OSPAR, London Convention and London Protocol—implementation in England and Wales
Produced in partnership with Nicola Canty of 9 Hazel Tree Chambers
OSPAR, London Convention and London Protocol—implementation in England and Wales

The following Environment guidance note Produced in partnership with Nicola Canty of 9 Hazel Tree Chambers provides comprehensive and up to date legal information covering:

  • OSPAR, London Convention and London Protocol—implementation in England and Wales
  • Brexit impact
  • OSPAR
  • OSPAR and the European Union
  • OSPAR and UNCLOS
  • The OSPAR Convention’s ‘acquis’—decisions and recommendations
  • The OSPAR Commission
  • The OSPAR Secretariat
  • The North-East Atlantic Environment Strategy (OSPAR Agreement 2010-3)
  • Regional Action Plan for marine litter
  • more

Brexit impact

As of exit day (31 January 2020) the UK is no longer an EU Member State. However, in accordance with the Withdrawal Agreement, the UK has entered an implementation period, during which it continues to be subject to EU law. This has an impact on this content.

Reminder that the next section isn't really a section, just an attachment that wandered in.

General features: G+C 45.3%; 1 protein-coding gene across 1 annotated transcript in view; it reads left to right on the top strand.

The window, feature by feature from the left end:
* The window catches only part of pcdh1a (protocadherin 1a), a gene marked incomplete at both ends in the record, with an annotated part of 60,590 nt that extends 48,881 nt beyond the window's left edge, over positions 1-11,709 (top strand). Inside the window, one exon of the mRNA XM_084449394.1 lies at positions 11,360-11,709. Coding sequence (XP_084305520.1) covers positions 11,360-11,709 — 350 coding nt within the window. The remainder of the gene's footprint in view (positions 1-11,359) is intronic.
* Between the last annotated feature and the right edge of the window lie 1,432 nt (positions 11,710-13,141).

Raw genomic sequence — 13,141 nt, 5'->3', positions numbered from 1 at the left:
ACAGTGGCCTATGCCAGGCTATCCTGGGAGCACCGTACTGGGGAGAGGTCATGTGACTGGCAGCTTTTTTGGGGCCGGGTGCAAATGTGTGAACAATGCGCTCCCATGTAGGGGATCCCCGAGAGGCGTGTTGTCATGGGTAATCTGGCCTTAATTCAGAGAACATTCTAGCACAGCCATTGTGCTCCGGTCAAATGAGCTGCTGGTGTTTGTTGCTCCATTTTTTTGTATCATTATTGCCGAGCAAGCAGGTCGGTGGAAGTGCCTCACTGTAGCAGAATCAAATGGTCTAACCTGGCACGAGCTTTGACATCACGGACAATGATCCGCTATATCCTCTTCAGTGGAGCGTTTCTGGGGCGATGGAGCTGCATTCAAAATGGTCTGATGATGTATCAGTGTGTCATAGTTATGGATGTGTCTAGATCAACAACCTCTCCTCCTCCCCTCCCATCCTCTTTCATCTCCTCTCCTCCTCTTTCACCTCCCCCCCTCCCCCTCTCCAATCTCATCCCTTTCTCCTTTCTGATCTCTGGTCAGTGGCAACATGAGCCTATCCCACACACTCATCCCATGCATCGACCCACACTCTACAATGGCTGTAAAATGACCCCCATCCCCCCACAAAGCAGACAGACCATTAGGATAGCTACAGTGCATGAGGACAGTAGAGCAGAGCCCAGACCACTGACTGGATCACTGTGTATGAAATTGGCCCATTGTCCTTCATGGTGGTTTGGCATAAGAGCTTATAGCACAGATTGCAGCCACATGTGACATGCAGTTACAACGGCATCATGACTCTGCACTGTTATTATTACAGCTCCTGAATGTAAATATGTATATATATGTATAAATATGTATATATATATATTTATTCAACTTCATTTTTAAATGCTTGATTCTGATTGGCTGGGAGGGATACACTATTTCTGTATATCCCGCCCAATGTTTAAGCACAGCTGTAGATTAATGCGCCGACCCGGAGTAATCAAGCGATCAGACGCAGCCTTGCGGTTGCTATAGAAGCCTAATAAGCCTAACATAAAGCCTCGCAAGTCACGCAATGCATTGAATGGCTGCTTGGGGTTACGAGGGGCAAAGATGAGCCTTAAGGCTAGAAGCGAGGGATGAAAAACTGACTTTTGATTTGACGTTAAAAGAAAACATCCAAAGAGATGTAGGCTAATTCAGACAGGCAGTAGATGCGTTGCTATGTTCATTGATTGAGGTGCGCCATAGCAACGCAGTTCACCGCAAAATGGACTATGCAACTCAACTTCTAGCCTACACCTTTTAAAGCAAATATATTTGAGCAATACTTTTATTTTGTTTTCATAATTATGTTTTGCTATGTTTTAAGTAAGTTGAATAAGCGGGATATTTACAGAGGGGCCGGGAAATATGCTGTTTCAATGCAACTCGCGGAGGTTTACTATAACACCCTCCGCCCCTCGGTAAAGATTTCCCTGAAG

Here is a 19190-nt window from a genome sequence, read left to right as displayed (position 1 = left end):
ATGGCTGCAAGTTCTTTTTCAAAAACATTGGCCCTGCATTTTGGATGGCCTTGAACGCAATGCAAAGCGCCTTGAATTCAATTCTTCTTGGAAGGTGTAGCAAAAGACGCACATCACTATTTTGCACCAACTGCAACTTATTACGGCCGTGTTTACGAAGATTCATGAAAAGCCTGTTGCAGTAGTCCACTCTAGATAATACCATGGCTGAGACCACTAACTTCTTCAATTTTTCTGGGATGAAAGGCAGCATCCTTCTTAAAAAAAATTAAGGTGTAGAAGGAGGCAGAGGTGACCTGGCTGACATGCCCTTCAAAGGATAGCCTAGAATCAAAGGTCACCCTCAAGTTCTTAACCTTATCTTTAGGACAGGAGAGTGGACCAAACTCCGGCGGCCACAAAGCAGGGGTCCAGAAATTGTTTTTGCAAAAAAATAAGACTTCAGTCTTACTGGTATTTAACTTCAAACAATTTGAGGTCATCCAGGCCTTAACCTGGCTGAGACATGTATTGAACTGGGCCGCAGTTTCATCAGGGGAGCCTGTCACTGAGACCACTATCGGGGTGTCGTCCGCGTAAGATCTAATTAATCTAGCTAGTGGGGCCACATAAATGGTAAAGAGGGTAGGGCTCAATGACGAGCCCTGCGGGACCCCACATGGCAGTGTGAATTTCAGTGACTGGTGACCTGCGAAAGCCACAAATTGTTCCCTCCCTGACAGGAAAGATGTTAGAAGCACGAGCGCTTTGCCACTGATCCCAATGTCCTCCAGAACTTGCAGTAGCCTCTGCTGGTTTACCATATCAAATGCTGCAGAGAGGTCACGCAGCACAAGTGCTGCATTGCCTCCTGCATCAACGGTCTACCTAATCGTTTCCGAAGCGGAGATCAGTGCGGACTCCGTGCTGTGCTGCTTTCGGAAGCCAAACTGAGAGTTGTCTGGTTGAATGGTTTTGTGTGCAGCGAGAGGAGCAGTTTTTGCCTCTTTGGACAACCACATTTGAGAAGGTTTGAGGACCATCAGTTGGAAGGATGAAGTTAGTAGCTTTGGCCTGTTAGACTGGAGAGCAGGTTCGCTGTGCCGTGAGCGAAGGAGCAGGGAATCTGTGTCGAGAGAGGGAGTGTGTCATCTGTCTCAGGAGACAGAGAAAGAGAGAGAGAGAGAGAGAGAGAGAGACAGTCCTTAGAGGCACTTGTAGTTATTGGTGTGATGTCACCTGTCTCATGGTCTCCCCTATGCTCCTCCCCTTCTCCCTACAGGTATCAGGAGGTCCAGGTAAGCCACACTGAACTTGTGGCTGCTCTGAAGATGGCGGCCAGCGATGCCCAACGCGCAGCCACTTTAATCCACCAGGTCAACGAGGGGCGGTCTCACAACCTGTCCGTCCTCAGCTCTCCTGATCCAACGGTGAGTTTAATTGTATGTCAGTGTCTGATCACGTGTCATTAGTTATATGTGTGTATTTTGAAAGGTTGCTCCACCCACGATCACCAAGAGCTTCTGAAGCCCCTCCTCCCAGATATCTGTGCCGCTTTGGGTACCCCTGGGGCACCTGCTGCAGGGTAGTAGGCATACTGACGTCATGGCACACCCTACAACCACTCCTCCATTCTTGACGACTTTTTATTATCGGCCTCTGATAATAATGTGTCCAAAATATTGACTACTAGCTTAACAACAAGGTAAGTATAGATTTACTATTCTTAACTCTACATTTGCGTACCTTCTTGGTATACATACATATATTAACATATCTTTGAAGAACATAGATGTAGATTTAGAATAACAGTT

For further guidance, see Practice Note: Brexit—impact on environmental law, and News Analysis: Brexit Bulletin—key updates, research tips and resources.

OSPAR

The OSPAR Convention for the Protection of the Marine Environment of the North-East Atlantic 1992 (OSPAR) is an international agreement that has its origins in the Oslo Convention against dumping in 1972 and the Paris Convention of 1974, which broadened matters covered by the Oslo Convention to include land-based sources of marine pollution and the offshore industry. These two conventions were ultimately unified and extended by the 1992 OSPAR Convention. A new annex on biodiversity and ecosystems was adopted in 1998 to cover non-polluting human activities that can adversely affect the sea.

For more information, see Practice Note: Convention for the Protection of the Marine Environment of the North-East Atlantic (OSPAR)—snapshot.

OSPAR addresses all sources of pollution of the marine environment and the adverse effects of human activities upon it, takes into account the precautionary principle and strengthens regional co-operation.

For these purposes, ‘pollution’ is defined as:

‘the introduction by man, directly or